- Capitol Building (Olympia, WA). My family has been here more times than I can count! It’s free, it’s not hard to find free parking, plus there are lots of nearby parks and restaurants so you can make a day of it. Join a free tour, ask for a free coloring book for kids at the front desk, and get a free Capitol Building passport stamp!
- Free Building Event for Kids at Home Depot (multiple locations). Build a FREE birdhouse at Home Depot on Saturday, April 6th. Cost: FREE, but requires online registration.
- Hit the Library (Various locations). What more needs to be said here? Hit the library early in the week and stock up on books! For fun, pick a branch you don’t normally attend. Also, see if your library checks out museum passes (I know King County and Pierce County library systems do!).
- Tinkertopia (Tacoma, WA). One of my kids’ very favorite places to play (pictured above)! $7 gets you 90 minutes and the use of all the materials in the “tinker” space. I consider this a real deal! Make sure to check the calendar and/or phone ahead as the tinker space is sometimes reserved for private parties and classes. Read my post for more information.
- First Thursday Art Walk (Seattle, WA). On the first Thursday of every month, you can tour art galleries for free between the hours of 6 pm – 8 pm! (There are others that happen monthly around the greater Seattle area, too.) On this day, you can also get FREE entry to the Seattle Art Museum (some exhibits may be excluded).
- Visit a Museum (Various locations). While most museums have admission fees, some are free – and other museums you can visit on specific days to get free and/or discounted entry. Don’t forget to check with your local library for passes you can “check out” as well. For tips on this topic, please see the huge post we compiled about when to visit Seattle-area museums for free. Recently, I also shared about lesser known Tacoma-area museums you can visit for free.
- Visit a Lighthouse (Various locations). We have a number of beautiful lighthouses here in Washington State! Here is a list of some of the ones you can find and visit. If you’ve got your hopes up about going inside one, I do encourage you to do your research ahead of time as some may not be open to the public, or only have certain hours.
- Pacific Bonsai Collection (Federal Way, WA). Located at the Weyerhaeuser offices. You can also visit the Rhododendron Gardens. Admission to both is free. There are also some lovely walking trails nearby.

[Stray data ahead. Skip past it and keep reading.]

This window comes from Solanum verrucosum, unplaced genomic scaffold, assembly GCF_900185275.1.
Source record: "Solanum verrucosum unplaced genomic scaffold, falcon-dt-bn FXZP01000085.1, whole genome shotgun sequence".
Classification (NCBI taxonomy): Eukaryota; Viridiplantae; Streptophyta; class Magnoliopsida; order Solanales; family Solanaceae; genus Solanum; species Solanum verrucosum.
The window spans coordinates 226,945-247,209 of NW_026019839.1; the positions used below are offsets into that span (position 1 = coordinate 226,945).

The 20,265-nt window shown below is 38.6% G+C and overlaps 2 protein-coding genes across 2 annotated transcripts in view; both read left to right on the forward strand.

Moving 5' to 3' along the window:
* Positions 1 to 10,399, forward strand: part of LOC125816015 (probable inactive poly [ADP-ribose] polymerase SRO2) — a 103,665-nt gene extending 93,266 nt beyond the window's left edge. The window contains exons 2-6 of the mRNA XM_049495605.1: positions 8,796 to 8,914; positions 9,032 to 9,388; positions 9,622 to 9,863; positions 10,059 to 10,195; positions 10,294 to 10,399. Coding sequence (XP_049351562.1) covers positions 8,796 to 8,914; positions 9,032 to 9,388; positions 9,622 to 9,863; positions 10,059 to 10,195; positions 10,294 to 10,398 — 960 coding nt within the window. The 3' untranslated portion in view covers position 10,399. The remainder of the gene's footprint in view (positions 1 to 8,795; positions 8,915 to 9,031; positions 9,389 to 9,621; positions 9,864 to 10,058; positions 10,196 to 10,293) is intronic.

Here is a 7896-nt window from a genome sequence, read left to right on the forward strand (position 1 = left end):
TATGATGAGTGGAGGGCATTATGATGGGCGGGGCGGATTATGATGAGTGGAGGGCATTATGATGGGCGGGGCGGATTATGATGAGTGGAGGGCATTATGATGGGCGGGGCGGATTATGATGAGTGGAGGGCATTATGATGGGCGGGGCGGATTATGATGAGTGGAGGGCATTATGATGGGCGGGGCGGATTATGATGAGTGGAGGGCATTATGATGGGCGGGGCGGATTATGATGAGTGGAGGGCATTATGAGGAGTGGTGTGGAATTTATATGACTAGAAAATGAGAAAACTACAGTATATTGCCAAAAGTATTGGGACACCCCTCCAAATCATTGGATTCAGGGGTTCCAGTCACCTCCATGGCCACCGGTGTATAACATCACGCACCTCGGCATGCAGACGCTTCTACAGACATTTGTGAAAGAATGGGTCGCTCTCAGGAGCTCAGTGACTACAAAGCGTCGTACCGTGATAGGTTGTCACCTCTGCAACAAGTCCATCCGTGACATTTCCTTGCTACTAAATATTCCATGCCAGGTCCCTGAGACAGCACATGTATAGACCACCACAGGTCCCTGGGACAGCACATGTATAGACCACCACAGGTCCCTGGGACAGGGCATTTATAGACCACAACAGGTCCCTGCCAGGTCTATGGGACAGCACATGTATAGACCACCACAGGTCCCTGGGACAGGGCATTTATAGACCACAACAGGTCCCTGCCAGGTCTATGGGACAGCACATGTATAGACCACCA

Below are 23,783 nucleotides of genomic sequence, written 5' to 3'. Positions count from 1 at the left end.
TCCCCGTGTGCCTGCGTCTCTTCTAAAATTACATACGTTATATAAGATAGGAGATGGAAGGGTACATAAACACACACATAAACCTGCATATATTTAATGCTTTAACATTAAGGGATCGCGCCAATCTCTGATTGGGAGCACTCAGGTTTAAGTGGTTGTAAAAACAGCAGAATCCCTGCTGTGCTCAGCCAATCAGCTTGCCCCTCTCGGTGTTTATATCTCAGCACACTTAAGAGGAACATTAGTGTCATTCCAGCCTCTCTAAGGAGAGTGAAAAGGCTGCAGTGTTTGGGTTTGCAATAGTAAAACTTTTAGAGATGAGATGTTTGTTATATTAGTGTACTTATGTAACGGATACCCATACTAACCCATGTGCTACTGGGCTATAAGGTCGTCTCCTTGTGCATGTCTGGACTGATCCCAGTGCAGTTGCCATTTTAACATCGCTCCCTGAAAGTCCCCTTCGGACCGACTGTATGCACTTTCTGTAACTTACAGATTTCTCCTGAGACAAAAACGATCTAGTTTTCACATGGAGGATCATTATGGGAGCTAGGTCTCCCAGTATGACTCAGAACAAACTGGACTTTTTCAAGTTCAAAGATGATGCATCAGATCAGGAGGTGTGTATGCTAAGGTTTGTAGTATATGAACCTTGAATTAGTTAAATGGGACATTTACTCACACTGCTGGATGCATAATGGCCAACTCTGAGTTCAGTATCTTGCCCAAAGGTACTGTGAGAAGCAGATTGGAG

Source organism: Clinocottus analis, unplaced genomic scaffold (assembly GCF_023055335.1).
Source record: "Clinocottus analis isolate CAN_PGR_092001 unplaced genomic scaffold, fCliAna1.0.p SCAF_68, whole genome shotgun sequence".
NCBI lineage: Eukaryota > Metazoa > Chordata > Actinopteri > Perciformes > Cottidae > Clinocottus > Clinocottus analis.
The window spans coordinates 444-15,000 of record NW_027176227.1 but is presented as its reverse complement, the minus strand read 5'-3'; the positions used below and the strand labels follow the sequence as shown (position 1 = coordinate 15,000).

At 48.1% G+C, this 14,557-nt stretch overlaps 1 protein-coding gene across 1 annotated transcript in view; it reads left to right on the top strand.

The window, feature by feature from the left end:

Feeling Playful (and it’s Rainy!)
- Spring Break Camps (Tacoma locations). Metro Parks is offering a number of Spring Break Camps the week of April 1 – 5th for kids ages 6-12. Cost and location varies; see Metro Parks Tacoma for details.
- Pump It Up (Kirkland, Lynnwood & Tacoma, WA). Lots of fantastic indoor play! Massive indoor bounce houses and slides. See individual locations for drop-in times and availability.
- Odyssey (Tacoma, WA). Amazing indoor play area; one of my kids’ favorites (pictured above). Plus, they’ve got lots of seating for the parents and FREE Wifi. It’s a few bucks for each kiddo. They also have an arcade and laser tag. See the website for more.
- Children’s Museum of Tacoma (Tacoma, WA). Great indoor fun, especially for the younger set. Hands on learning, imaginative play, art and science activities. Cost: suggested donation, but if you’re not able to make one, they won’t turn you away. Tip: to save on parking, park for free at the Tacoma Dome Station and ride the Link (also free). It lets you off mere blocks from the museum!
- Hands On Children’s Museum (Olympia, WA). In addition to drop-in hours, they are also offering half- and full-day spring break camp options. P
- Federal Way Community Center (Federal Way, WA). This is my kids’ favorite community pool in the area! It has several areas for swimming, plus a large water slide and lazy pool area. A good option particularly when the weather may not be so predictable. Make sure to check ahead on the schedule! Cost: adults, $8; kids 0-2, free; kids 3-11, $5; kids 12-17, $6.
- LEGO Mini Figure Build (Southcenter & Bellevue, WA). Free LEGO mini figure build on April 4 – 5th for LEGO VIP members only. See website for details. (PS, it’s free to sign up to become a LEGO VIP member.)